The Greek island of Samos is located just off the western coast of Turkey, lying in the Aegean Sea. Although relatively small, Samos is known for having a rich history, being the birthplace of renowned mathematician Pythagoras and one of the most well-known World Heritage Sites in the whole of Greece, attracting thousands of visitors in the process. Today, Samos has developed a reputation as being a place to sample authentic Greek cuisine. Olives, honey, citrus fruits, almonds and dried figs are all grown here, providing the locals with plenty of ingredients to create a great meal for visitors to dine on as they take in the amazing views of the sea lapping against the coast.
As many of the roads leading to the centre of the island are steep, something powerful is needed to get up those slopes with ease. A 4x4 would also be handy for driving on sand as well.
Driving in Samos
Road Driving Side
Urban Speed Limit
Rural Speed Limit
Motorway Speed Limit
Important things to note
Some of the roads leading out of the town of Samos are a little on the steep side, although they may not appear that way from a distance.
A handful of roads away from the main towns and villages are a little bumpy in places, so try to approach these routes with care.
The port area of Samos town is often busy as a result of traffic leading to the ships which usually transport people across the sea to Turkey.
Highlights & Hotspots
The Temple of Hera, known locally as Heraion of Samos, is part of the southern town of Pythagoraeion. The site is an Ionic temple, the first of its kind on the island, but today lies in ruins. Tours are regularly available.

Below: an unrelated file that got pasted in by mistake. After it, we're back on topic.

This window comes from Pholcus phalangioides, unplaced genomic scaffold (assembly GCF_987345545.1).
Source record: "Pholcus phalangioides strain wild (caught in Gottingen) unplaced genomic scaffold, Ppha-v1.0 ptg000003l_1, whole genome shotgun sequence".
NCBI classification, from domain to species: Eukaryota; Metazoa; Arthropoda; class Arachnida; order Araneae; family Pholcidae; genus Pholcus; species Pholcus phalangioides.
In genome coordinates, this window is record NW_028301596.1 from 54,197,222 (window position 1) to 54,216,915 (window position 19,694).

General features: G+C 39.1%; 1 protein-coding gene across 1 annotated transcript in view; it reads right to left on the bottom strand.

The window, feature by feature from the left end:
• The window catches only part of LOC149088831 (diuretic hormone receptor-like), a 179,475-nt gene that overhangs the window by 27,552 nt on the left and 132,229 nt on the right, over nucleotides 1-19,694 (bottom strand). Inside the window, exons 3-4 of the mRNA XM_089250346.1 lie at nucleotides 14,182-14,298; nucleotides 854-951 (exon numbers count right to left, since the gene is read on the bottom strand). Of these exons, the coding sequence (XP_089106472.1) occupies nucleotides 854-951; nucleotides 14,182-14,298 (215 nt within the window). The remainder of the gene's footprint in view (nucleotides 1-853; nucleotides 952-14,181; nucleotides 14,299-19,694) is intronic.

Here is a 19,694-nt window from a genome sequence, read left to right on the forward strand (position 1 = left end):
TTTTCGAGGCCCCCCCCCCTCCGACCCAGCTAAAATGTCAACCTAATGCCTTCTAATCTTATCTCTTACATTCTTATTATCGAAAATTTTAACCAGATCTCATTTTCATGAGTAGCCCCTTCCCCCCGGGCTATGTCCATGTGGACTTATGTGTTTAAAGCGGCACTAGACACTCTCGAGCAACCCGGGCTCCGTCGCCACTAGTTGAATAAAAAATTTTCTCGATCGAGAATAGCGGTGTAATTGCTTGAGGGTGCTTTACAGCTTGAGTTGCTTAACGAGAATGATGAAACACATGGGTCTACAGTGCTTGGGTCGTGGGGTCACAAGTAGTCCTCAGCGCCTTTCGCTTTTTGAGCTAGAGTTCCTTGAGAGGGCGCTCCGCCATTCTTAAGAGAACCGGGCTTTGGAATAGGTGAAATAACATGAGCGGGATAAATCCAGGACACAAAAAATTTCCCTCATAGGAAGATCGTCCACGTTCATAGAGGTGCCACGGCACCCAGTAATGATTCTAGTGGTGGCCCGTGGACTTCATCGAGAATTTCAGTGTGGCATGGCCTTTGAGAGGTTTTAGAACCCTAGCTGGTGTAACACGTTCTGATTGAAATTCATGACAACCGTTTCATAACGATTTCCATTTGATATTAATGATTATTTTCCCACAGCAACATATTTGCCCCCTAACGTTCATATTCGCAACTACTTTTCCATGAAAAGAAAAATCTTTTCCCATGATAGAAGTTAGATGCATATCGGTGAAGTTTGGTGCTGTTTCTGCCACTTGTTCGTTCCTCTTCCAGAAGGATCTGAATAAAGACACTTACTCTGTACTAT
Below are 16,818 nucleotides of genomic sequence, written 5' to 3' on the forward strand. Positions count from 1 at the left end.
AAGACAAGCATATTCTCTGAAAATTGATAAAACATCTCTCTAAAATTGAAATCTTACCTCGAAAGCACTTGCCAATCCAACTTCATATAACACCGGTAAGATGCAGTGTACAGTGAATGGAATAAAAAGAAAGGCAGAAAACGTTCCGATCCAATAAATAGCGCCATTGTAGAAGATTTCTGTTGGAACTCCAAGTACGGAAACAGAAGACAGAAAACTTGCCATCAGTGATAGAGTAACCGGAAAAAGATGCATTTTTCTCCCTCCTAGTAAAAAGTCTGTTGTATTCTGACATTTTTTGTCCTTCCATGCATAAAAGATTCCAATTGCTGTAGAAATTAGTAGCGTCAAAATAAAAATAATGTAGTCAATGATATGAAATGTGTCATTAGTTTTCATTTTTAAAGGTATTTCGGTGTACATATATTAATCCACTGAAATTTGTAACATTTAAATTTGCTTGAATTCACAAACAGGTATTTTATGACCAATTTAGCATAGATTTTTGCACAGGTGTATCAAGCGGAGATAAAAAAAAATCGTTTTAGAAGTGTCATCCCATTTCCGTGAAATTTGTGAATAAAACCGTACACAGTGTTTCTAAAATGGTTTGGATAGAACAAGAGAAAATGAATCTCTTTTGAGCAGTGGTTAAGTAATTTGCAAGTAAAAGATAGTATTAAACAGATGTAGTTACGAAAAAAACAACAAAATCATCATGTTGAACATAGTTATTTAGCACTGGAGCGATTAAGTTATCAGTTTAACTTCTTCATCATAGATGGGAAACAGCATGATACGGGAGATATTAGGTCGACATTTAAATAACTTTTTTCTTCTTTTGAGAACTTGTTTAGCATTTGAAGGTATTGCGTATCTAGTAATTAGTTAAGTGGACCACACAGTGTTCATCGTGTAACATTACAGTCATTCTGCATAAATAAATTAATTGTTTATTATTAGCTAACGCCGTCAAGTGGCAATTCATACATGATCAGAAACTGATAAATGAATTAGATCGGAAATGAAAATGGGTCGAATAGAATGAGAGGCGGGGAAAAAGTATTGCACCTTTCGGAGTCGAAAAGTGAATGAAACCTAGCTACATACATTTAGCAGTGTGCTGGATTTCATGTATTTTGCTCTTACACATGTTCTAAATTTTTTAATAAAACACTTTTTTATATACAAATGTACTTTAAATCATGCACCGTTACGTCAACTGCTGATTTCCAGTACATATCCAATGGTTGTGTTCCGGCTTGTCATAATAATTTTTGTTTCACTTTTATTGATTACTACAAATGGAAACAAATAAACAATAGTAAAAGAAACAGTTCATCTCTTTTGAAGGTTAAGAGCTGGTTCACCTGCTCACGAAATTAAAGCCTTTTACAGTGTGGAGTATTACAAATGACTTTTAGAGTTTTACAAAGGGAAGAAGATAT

Samos has a designated coastal path which starts and ends at Gagkou Beach. The route takes in a number of ancient buildings as well as various species of flora, but is best enjoyed during the summer when the winds are a little lighter.
Gagkou Beach is the most resplendent beach on the island. In summer, the beach is crammed with people trying to catch a few rays, go for a splash in the sea and just enjoy the view, but it’s just as good during winter and spring when the weather is still warm.
Pythagoraeion, along with the Heraion of Samos, is a World Heritage Site. This town is home to the Tunnel of Eupalinos, as well as a number of bars, shops and museums dedicated to Pythagoras, who the town is named after.
Samos International Airport is the main airport serving the island, situated five miles southwest of Samos town. The airport serves destinations all over Europe, mainly during summer when demand tends to be a little higher from holidaymakers.
The airport can be reached from Samos by taking the main road southwards, then heading towards Pythagoreion, turn left and keep going along the same route until you see a sign for the airport.